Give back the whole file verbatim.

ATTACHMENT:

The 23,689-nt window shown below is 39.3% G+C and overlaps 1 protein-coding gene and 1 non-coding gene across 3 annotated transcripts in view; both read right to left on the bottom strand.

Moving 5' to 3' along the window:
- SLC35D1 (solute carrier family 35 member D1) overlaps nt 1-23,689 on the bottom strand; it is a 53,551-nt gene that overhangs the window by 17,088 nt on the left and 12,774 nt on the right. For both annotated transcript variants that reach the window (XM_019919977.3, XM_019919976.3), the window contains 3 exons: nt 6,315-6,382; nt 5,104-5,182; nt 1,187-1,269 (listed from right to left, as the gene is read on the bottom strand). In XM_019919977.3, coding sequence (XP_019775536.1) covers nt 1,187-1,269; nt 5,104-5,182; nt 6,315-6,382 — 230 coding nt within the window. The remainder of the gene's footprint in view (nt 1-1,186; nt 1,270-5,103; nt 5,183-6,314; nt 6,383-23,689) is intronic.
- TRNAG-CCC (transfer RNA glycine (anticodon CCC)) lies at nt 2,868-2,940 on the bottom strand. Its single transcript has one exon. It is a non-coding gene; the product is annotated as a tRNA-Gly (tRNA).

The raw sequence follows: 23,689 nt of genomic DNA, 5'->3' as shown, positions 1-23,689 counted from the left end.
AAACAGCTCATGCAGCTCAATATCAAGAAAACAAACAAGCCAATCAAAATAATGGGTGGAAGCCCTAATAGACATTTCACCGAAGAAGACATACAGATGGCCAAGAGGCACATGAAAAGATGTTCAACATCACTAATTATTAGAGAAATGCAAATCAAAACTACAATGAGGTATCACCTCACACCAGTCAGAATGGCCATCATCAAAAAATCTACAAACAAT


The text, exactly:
The 23,689-nt window shown below is 39.3% G+C and overlaps 1 protein-coding gene and 1 non-coding gene across 3 annotated transcripts in view; both read right to left on the bottom strand.

Moving 5' to 3' along the window:
- SLC35D1 (solute carrier family 35 member D1) overlaps nt 1-23,689 on the bottom strand; it is a 53,551-nt gene that overhangs the window by 17,088 nt on the left and 12,774 nt on the right. For both annotated transcript variants that reach the window (XM_019919977.3, XM_019919976.3), the window contains 3 exons: nt 6,315-6,382; nt 5,104-5,182; nt 1,187-1,269 (listed from right to left, as the gene is read on the bottom strand). In XM_019919977.3, coding sequence (XP_019775536.1) covers nt 1,187-1,269; nt 5,104-5,182; nt 6,315-6,382 — 230 coding nt within the window. The remainder of the gene's footprint in view (nt 1-1,186; nt 1,270-5,103; nt 5,183-6,314; nt 6,383-23,689) is intronic.
- TRNAG-CCC (transfer RNA glycine (anticodon CCC)) lies at nt 2,868-2,940 on the bottom strand. Its single transcript has one exon. It is a non-coding gene; the product is annotated as a tRNA-Gly (tRNA).

The raw sequence follows: 23,689 nt of genomic DNA, 5'->3' as shown, positions 1-23,689 counted from the left end.
AAACAGCTCATGCAGCTCAATATCAAGAAAACAAACAAGCCAATCAAAATAATGGGTGGAAGCCCTAATAGACATTTCACCGAAGAAGACATACAGATGGCCAAGAGGCACATGAAAAGATGTTCAACATCACTAATTATTAGAGAAATGCAAATCAAAACTACAATGAGGTATCACCTCACACCAGTCAGAATGGCCATCATCAAAAAATCTACAAACAAT